aging in place

When we think of green building, we tend to think of the built environment’s impact on the planet. But there’s a human component to crafting sustainable dwellings. An eco-friendly home should be one that maximizes a person’s health, well-being and productivity at every age.

As the U.S. population ages, and as more people choose to live in multigenerational households, there’s increased attention to creating homes that allow people to “age in place.” The idea is to build structures that can accommodate people’s changing mobility as they age so people can stay in their homes as long as possible.

The principles of “universal home” design are well aligned with many green building principles. People are more affected by toxins as they get older. As a result, it’s important that they age-in-place.jpglive in homes crafted with materials that will not leach chemicals. Older folks are less able to perform maintenance tasks on their homes. Homes built with quality, long-lasting materials will require less labor. Homes with universal design features don’t need few resource-consuming (and expensive) modifications such as wheelchair ramps or lifts.

There are numerous qualities to consider when building or remodeling a home so it’s appropriate for aging in place. They include:

  • Creating zero-step entrances from inside to outside, as well as within the house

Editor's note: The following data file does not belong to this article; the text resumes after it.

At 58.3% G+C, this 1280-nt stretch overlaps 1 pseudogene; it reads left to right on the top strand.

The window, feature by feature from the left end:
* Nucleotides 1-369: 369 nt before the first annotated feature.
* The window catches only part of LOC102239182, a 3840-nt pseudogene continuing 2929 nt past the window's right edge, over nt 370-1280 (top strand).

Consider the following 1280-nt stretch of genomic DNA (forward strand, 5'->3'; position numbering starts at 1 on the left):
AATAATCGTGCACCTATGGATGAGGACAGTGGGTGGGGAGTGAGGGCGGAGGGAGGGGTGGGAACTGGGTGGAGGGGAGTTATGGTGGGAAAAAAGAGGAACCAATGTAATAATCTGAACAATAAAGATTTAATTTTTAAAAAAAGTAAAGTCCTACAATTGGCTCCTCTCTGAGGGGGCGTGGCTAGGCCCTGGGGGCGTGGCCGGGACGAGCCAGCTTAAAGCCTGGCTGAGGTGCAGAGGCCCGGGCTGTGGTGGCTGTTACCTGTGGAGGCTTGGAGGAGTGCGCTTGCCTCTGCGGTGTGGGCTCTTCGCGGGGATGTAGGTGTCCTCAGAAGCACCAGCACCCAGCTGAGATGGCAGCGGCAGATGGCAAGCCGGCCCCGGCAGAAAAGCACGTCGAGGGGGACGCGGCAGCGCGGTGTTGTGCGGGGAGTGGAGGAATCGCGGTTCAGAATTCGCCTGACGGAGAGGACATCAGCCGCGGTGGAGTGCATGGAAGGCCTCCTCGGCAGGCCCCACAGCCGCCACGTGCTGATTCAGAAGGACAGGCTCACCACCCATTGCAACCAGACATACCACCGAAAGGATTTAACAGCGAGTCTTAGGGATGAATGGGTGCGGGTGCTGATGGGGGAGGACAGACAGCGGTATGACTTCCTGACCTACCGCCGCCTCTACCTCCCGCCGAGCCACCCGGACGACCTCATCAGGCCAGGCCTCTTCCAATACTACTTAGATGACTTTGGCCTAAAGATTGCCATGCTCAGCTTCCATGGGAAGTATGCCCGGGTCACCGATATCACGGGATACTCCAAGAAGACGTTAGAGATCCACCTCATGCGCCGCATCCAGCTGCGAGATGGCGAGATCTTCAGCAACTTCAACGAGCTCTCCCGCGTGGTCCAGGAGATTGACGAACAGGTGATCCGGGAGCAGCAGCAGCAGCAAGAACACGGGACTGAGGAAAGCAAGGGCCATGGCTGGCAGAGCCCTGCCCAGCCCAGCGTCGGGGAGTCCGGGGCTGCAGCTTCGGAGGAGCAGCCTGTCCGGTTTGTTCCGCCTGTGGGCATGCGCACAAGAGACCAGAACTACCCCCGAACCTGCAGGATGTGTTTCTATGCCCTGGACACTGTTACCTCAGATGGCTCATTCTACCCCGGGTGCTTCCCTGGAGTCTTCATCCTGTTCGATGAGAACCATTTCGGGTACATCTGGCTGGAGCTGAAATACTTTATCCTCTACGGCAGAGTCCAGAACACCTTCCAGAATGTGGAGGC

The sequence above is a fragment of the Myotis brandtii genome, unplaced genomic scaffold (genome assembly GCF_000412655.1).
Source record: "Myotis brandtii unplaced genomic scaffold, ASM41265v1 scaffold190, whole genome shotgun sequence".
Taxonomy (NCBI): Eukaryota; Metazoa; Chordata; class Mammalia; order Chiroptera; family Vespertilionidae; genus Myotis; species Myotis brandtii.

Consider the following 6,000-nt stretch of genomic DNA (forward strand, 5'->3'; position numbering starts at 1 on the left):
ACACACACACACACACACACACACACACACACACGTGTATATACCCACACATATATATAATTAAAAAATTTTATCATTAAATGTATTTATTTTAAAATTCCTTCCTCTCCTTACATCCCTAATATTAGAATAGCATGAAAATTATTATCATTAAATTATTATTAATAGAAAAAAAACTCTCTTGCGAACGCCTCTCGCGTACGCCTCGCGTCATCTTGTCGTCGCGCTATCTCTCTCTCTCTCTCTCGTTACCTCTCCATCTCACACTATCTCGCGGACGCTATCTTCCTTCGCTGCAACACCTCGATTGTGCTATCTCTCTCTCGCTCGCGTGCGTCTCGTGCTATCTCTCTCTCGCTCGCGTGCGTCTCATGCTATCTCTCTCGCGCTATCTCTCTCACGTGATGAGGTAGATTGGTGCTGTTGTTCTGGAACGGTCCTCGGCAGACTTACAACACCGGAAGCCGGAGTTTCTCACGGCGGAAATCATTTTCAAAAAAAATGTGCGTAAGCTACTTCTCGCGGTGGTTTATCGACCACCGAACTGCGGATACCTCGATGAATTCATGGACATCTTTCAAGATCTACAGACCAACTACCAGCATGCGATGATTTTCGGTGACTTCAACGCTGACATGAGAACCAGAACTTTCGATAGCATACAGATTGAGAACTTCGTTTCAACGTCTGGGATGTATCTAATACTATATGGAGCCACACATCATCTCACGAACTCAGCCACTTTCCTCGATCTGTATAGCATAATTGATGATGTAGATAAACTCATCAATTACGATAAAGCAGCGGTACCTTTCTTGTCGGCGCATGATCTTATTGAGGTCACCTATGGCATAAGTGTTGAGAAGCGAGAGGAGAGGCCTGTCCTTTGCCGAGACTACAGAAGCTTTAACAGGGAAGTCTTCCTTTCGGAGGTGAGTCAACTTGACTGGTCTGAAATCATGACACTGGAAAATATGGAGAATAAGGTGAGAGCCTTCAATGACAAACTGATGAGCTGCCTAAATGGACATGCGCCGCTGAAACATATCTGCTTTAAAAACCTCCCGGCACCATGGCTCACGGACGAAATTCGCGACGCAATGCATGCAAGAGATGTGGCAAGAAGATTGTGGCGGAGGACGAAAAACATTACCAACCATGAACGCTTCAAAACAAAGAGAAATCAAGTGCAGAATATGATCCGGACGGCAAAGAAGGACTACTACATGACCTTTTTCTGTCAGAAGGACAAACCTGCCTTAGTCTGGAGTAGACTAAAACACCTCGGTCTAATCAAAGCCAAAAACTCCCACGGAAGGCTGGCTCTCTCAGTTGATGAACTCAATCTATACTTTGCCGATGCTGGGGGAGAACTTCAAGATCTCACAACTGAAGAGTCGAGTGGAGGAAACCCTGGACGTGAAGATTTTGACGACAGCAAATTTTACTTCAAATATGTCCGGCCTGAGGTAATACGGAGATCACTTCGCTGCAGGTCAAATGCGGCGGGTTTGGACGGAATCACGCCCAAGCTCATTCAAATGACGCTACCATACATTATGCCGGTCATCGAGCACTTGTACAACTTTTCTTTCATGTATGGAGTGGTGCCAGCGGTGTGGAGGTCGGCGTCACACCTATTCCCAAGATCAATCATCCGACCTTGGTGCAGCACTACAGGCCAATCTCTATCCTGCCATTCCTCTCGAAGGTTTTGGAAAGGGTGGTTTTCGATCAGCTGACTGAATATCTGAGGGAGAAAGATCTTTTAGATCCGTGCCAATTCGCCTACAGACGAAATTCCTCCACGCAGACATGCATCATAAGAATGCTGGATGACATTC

• Installing a curb-less shower and hand-held shower head in at least one bathroom
  • Making doorways and hallways wide enough to accommodate a walker or wheelchair
  • Designing rooms large enough to do the same
  • Installing blocks behind the walls of bathrooms and other rooms so it’s easier to install grab bars at a future date
  • Designing gardens and other outdoor spaces with adaptive gardening and mobility in mind

If some of these tasks seem impossible – for example, if your green ethos involves built up rather than out because of a desire to preserve land – include these components in the downstairs portion of the house only. That way, should a resident eventually become unable to use the entire house, they’ll still have a place they feel comfortable.

By incorporating some of these principles, homeowners stand a better chance of being able to stay in their homes and communities longer. They’re less likely to become isolated (a real concern for older folks) or suffer injuries, and they’re more likely to carry on with planet-friendly tasks such as gardening, cooking from scratch and walking to places they enjoy. Healthy, happy people make for a healthy, happy planet. And that’s a good thing for everyone.

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